the processes involved in the establishment and persistence of new seabird
colonies is important for improving conservation and management strategies.
Over the past few decades, kelp gull Larus
dominicanusnumbers have increased in Patagonia,
new colonies have been reported. We studied a recently established colony to
analyse aspects of its population dynamics and breeding biology. The number of
breeding pairs at Punta Loma increased from 13 to 233 in the seven years after
the colony was established (2004-2011) and the number of chicks fledged per
nest was low (< 1 chick per nest) compared to that of other long-established
kelp gull colonies in the region. Modelled estimates of abundance assuming
closed population dynamics for the Punta Loma colony were lower than observed
(70% lower or more), suggesting that the observed growth cannot be explained by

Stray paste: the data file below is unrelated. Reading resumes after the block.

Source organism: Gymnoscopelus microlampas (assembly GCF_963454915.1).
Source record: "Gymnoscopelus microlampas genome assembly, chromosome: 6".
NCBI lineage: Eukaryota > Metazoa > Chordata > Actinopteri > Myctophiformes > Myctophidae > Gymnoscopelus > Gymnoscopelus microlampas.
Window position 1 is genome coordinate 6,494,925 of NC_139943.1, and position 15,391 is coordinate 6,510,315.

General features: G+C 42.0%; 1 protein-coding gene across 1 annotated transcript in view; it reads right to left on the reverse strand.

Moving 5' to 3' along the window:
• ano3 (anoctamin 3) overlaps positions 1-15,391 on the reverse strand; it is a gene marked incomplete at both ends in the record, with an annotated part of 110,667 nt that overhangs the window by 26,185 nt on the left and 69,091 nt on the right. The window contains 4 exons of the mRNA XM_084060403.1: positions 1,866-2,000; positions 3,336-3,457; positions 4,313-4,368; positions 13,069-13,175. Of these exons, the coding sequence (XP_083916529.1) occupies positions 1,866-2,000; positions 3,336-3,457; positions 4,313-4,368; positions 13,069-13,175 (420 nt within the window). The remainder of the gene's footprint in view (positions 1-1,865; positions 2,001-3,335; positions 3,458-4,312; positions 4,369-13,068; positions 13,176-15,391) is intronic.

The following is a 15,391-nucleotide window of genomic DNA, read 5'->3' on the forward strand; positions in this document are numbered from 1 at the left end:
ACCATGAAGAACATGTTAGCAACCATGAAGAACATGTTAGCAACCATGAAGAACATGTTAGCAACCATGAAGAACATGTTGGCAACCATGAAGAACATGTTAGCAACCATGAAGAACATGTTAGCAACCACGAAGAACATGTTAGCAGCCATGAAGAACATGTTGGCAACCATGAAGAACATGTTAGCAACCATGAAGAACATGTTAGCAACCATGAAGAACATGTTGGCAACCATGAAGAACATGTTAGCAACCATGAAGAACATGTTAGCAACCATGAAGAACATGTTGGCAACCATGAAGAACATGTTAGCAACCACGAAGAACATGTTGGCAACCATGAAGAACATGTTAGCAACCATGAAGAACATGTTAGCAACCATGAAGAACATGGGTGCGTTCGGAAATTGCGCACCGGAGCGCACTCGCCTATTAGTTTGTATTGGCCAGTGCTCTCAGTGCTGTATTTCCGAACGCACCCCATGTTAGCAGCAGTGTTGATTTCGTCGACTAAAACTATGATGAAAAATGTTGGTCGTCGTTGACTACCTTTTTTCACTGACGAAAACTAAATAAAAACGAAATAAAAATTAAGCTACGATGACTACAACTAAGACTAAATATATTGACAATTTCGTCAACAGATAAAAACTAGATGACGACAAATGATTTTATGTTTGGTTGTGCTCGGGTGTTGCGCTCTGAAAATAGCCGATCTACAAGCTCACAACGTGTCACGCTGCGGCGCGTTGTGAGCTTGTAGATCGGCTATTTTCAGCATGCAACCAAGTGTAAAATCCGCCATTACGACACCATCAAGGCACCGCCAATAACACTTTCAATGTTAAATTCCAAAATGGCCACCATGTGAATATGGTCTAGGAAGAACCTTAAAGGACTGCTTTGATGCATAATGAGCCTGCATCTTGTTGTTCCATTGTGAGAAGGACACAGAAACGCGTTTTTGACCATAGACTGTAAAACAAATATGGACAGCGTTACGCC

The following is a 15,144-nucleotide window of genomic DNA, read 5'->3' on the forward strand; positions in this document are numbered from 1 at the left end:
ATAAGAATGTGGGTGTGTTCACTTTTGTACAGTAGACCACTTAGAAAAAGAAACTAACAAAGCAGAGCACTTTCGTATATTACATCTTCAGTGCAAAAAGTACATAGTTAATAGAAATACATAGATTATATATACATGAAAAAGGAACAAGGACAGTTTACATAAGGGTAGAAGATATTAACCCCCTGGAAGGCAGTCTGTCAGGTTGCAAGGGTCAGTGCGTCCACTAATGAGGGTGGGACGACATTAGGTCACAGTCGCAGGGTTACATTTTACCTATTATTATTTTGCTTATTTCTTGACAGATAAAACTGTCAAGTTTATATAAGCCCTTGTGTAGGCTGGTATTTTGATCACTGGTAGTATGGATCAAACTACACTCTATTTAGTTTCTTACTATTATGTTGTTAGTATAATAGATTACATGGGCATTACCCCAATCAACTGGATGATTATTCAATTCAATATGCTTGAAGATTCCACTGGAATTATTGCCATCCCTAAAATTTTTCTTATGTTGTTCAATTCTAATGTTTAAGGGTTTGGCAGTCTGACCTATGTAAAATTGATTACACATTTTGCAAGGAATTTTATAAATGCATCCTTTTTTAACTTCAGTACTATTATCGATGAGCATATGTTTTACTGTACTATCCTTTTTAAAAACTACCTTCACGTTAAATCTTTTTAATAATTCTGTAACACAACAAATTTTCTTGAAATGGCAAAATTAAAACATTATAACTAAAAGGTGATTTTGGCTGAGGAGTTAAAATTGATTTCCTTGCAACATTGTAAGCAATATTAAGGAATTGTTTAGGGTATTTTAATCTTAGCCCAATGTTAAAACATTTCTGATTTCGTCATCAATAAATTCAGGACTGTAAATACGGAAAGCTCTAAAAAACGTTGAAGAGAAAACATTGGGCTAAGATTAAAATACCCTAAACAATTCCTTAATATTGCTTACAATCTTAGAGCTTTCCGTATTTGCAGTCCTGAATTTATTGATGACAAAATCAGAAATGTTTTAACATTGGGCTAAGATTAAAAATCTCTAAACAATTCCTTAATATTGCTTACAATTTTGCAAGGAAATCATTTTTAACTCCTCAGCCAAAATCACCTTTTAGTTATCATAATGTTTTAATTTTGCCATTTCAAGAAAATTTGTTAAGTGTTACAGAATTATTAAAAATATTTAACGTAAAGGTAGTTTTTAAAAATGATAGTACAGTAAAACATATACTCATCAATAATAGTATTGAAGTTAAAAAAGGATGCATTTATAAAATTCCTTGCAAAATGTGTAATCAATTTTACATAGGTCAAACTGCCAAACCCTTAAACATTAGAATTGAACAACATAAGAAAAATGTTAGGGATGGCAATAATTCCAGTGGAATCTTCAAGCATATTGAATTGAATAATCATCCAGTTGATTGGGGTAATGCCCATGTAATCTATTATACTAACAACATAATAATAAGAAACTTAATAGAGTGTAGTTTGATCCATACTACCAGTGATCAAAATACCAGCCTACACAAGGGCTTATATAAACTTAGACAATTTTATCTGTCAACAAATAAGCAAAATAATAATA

local productivity alone. Immigration from other colonies was likely to be the
main factor responsible for the observed growth, being considerably higher than
local recruitment. This study constitutes the first characterisation of
demographic processes occurring during the initial years following colony
establishment in kelp gulls. The main findings include rapid population growth
driven by immigration and poor breeding performance potentially linked to a
high proportion of young breeders. Our results highlight the key role of
source-sink dynamics on the growth and persistence of new seabird colonies.
We use own and third party cookies for the proper operation of the Website, carrying out analytical metrics, showing multimedia content and advertising, and interacting with social networks. More information in our Cookies Policy.